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How to choose a monitor
The most important specifications
Will you show computer images with your new monitor? If so,
what resolution will it need to display? Resolution measures
the amount of detail that can be seen in a video or computer
image, expressed as the number of lines visible on a test
pattern. VGA requires 640 x 480 resolution, S-VGA 800 x 600,
XGA 1024 x 768, SXGA 1280 x 1024, UXGA 1600 x 1200 and engineering
workstations can run higher. Another way to express these
resolutions is in scan rates, and, for those with specialized
graphics cards or workstations, we have included those in
our comparison charts as well.
video source. Do you need to show S-video or just composite?
Will you need to show tapes from overseas in PAL or SECAM
format? Will you need to show the new digital HDTV format?
If you do need HDTV, a component input is the preferred connector.
Though the new digital systems also have composite inputs,
the component connector will reduce noise by minimizing crosstalk
within the video signal.
resolution is a key specification that can serve as an
overall indication of the picture quality of the monitor.
Normally your monitor's resolution will be higher than your
source: VHS is about 220-260 lines, VHS-HQ 300, off-air TV
signals just over 300, S-VHS 400-440. Strictly speaking, a
monitor offering higher resolutions is a waste if you're showing
standard video, but most viewers will agree that it looks
better, because of a number of factors that don't show up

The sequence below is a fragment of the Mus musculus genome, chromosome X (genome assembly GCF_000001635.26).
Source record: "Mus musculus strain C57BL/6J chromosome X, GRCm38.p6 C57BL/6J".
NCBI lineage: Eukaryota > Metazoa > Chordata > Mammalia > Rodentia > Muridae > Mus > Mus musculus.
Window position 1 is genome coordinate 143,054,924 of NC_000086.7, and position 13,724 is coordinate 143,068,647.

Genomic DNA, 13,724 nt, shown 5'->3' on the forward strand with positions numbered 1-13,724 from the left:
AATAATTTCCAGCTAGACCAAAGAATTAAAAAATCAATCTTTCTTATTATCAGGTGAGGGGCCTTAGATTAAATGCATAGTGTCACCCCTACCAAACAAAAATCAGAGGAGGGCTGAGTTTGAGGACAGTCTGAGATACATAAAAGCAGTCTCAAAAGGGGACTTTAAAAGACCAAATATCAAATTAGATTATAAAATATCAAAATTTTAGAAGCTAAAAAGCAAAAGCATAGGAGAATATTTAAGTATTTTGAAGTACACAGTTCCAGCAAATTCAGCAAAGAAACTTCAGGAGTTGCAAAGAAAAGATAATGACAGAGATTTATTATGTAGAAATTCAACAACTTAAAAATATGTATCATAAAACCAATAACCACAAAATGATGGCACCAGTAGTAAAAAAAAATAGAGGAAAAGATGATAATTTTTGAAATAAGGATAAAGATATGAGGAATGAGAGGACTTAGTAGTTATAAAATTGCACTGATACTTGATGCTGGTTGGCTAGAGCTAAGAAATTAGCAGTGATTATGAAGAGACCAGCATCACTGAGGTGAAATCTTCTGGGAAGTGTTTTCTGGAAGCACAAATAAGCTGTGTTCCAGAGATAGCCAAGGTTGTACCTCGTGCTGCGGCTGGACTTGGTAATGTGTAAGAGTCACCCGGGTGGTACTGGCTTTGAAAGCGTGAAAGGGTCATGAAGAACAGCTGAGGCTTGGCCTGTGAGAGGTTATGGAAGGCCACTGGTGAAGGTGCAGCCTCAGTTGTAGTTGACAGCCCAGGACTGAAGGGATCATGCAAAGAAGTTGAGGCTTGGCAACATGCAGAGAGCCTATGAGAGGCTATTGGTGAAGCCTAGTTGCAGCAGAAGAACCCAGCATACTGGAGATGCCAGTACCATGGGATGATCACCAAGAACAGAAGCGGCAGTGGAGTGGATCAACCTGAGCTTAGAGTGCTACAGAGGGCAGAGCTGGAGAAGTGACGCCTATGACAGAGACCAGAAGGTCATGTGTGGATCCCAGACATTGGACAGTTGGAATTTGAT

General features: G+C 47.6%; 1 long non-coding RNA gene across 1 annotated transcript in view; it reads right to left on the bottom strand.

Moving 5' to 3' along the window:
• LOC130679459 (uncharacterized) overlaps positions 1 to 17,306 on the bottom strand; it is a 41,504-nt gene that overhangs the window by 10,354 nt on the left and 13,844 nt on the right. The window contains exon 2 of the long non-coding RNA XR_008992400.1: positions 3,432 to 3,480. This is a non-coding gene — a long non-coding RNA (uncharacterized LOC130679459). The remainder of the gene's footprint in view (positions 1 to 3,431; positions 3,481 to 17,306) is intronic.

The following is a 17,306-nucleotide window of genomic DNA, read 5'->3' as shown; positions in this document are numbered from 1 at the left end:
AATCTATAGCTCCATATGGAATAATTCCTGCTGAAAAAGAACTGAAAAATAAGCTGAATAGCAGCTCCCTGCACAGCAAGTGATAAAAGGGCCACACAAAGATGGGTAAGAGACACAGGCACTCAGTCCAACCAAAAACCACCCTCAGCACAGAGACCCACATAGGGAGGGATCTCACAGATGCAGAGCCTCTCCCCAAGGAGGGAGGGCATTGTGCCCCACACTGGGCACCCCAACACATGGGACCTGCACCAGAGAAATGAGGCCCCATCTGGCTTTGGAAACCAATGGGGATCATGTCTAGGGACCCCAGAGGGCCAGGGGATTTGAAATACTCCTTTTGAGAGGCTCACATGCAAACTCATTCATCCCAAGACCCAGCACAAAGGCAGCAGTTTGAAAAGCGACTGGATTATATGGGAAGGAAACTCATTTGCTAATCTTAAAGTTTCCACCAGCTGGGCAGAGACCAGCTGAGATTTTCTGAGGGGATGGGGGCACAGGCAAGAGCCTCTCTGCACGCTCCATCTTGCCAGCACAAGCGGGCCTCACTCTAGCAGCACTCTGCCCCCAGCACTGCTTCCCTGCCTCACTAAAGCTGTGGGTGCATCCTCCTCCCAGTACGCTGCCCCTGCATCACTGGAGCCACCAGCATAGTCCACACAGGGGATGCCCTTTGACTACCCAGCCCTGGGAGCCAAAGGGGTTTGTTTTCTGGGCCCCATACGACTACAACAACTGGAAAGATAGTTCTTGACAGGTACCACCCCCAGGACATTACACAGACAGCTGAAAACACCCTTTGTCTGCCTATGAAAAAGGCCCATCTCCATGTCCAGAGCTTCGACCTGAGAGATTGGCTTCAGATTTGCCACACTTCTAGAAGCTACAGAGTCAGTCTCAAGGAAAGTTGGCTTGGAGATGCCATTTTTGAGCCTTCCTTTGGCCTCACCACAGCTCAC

in the specs.
When looking at new digital video formats, resolutions
get much higher. There are four DTV bandwidths that will be
commonly used. To show 480i images at full resolution, your
monitor must be able to show 640 x 480 lines; 480p requires
704 x 480, 720p requires 1280 x720, and 1080i requires 1920
x 1080. In practice, most monitors won't display 1080i or
even 720p resolutions, and so they will simply show these
signals at the highest resolutions they are capable of.
interlaced scanning are becoming important considerations
with DTV formats. Interlaced scanning, used in all analog video
monitors, interlaces two pairs of fields, each containing half
the scan lines. Progressive scanning, used in most computer
monitors and new 480p and 720p DTV formats, scans the entire
picture as a single frame. Image quality is significantly better
with progressively-scanned pictures.
also becoming important with digital formats. Standard video
has an aspect ratio of 4:3—that is, the ratio 4 to 3. HDTV (1080i
and 720p), however, uses a wide screen ratio of 16:9, which
is the aspect ratio used for movies. A monitor built to either
aspect ratio will show both, but if you want to fill the screen